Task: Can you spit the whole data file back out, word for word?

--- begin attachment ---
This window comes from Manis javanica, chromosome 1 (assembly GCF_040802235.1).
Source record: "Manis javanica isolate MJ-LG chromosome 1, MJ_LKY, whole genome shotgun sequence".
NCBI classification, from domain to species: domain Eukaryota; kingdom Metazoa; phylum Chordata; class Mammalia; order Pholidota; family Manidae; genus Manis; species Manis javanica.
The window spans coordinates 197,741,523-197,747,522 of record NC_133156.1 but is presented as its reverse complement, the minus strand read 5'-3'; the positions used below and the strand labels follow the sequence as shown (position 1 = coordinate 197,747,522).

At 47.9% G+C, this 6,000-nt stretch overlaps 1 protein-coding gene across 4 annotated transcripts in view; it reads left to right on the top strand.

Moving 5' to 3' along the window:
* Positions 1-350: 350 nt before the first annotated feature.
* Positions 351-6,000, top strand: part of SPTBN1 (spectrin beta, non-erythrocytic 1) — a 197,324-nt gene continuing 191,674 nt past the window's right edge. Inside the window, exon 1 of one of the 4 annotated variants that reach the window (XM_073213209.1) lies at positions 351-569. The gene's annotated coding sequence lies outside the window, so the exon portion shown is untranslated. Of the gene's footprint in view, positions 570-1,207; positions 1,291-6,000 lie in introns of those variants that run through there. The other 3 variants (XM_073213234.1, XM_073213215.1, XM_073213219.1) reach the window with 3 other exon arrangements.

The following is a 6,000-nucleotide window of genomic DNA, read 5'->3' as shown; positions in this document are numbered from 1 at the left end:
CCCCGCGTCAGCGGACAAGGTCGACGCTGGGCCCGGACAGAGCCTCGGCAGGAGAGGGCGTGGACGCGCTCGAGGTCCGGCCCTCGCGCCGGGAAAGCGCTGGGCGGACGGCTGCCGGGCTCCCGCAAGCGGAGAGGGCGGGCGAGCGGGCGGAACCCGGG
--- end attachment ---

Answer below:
This window comes from Manis javanica, chromosome 1 (assembly GCF_040802235.1).
Source record: "Manis javanica isolate MJ-LG chromosome 1, MJ_LKY, whole genome shotgun sequence".
NCBI classification, from domain to species: domain Eukaryota; kingdom Metazoa; phylum Chordata; class Mammalia; order Pholidota; family Manidae; genus Manis; species Manis javanica.
The window spans coordinates 197,741,523-197,747,522 of record NC_133156.1 but is presented as its reverse complement, the minus strand read 5'-3'; the positions used below and the strand labels follow the sequence as shown (position 1 = coordinate 197,747,522).

At 47.9% G+C, this 6,000-nt stretch overlaps 1 protein-coding gene across 4 annotated transcripts in view; it reads left to right on the top strand.

Moving 5' to 3' along the window:
* Positions 1-350: 350 nt before the first annotated feature.
* Positions 351-6,000, top strand: part of SPTBN1 (spectrin beta, non-erythrocytic 1) — a 197,324-nt gene continuing 191,674 nt past the window's right edge. Inside the window, exon 1 of one of the 4 annotated variants that reach the window (XM_073213209.1) lies at positions 351-569. The gene's annotated coding sequence lies outside the window, so the exon portion shown is untranslated. Of the gene's footprint in view, positions 570-1,207; positions 1,291-6,000 lie in introns of those variants that run through there. The other 3 variants (XM_073213234.1, XM_073213215.1, XM_073213219.1) reach the window with 3 other exon arrangements.

The following is a 6,000-nucleotide window of genomic DNA, read 5'->3' as shown; positions in this document are numbered from 1 at the left end:
CCCCGCGTCAGCGGACAAGGTCGACGCTGGGCCCGGACAGAGCCTCGGCAGGAGAGGGCGTGGACGCGCTCGAGGTCCGGCCCTCGCGCCGGGAAAGCGCTGGGCGGACGGCTGCCGGGCTCCCGCAAGCGGAGAGGGCGGGCGAGCGGGCGGAACCCGGG